According to newly released census data, the number of same-s*x households in the United States has reached 1 million for the very first time.
According to the findings of the 2021 United States Census, there were around 1.2 million households with members of the same sexual orientation. There were approximately 710,000 married couples living in such houses, compared to 500,000 single people. The percentage of same-sex households that are included in the total population of American households has nearly reached one percent across the country.
A total of approximately 540,000 same-s*x homes were reported to exist in the United States in 2008. This represents a steady rise in the number of same-s*x families throughout the years. And in 2019, the most recent year for which the Census released statistics, there were around 980,000 households in the country in which all members were of the same sexual orientation.
The following states have more than 1 percent of their total household population comprised of same-s*x households: Washington, District of Columbia, Hawaii, Delaware, Oregon, California, Florida, and New York. These states all have the highest number of same-s*x households of any state in the United States.
The District of Columbia stated that approximately 2.5 percent of its population lived in a household with members of the same gender, whereas the state of California has the most same-s*x households with 163,964 members. There were around 631,900 homes headed by women of the same gender and 577,600 households headed by men of the same gender, with both sexes’ average ages being 46.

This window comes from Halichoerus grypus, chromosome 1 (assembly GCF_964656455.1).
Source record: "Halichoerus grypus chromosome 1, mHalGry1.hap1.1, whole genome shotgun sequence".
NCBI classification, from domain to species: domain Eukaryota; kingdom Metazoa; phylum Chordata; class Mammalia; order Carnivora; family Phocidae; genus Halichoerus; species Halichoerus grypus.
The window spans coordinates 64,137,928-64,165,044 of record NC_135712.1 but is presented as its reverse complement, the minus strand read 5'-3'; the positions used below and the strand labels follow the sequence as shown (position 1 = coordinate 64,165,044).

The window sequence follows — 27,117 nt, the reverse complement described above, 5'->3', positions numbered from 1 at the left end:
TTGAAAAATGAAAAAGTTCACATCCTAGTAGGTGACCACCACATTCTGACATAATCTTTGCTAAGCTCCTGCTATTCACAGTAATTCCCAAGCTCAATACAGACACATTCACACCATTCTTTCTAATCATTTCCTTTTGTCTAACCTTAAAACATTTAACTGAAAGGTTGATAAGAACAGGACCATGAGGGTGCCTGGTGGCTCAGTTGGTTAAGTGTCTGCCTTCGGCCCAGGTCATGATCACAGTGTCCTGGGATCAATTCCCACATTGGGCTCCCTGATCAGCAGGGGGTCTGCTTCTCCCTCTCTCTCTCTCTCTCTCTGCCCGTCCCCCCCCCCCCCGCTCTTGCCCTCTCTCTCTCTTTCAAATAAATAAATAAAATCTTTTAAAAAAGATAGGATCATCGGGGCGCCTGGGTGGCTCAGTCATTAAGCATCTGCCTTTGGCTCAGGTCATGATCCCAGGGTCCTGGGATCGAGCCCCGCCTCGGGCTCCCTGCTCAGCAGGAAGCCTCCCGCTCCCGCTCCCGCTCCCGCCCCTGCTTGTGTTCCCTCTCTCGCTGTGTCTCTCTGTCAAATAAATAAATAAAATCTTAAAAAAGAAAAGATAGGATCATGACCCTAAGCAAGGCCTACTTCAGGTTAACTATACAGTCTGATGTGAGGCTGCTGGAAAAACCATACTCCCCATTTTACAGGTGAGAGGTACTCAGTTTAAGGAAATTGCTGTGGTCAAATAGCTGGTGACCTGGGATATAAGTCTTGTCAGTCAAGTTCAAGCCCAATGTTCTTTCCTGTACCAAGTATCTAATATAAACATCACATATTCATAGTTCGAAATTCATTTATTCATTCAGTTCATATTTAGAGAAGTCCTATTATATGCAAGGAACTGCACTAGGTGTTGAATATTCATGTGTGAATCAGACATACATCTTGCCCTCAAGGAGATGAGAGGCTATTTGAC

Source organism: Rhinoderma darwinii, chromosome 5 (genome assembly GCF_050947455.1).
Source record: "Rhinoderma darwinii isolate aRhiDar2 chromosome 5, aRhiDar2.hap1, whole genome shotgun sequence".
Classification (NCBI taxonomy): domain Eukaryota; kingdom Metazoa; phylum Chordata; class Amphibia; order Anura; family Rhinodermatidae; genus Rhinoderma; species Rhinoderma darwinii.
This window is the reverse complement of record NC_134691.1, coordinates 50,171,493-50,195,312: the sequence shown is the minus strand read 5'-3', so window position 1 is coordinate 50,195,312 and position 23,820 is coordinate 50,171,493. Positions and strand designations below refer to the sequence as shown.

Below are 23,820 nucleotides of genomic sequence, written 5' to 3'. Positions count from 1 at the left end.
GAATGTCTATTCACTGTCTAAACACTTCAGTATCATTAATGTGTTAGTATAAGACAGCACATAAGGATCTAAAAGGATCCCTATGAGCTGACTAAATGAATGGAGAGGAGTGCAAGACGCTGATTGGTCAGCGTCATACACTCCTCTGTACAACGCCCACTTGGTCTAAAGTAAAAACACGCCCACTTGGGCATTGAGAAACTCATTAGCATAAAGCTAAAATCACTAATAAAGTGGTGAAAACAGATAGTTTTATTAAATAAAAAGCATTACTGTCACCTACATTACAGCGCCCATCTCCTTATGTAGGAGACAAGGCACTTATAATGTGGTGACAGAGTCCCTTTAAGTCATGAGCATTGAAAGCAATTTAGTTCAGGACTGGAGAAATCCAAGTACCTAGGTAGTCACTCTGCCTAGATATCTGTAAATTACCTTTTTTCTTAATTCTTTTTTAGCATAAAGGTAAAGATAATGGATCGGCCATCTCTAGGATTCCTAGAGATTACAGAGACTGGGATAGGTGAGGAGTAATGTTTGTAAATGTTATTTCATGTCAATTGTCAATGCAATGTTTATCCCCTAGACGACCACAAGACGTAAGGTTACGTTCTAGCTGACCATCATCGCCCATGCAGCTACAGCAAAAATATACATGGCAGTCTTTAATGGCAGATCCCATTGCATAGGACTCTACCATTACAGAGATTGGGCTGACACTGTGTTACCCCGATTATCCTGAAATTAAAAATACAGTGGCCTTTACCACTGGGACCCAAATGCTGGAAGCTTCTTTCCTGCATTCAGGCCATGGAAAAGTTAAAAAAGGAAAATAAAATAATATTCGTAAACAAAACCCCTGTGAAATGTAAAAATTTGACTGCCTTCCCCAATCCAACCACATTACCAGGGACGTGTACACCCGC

The study found that the majority of respondents identified as white, while 12% identified as having two or more races, and 8% identified as being black. The announcement comes at a time when Congress is about to preserve, for the very first time, the freedom to marry someone of the same gender.
After the conservative majority of the Supreme Court overturned Roe v. Wade this summer, some people feared that the protections afforded in the 2015 Supreme Court ruling Obergefell v. Hodges might be in jeopardy. This week, the Senate passed a bill that codifies those protections, and it was a bipartisan bill.
The Respect for Marriage Act has been sent to the House of Representatives, where it is anticipated that the lower chamber will approve the legislation within the next week, therefore delivering it to the desk of Vice President Joe Biden.
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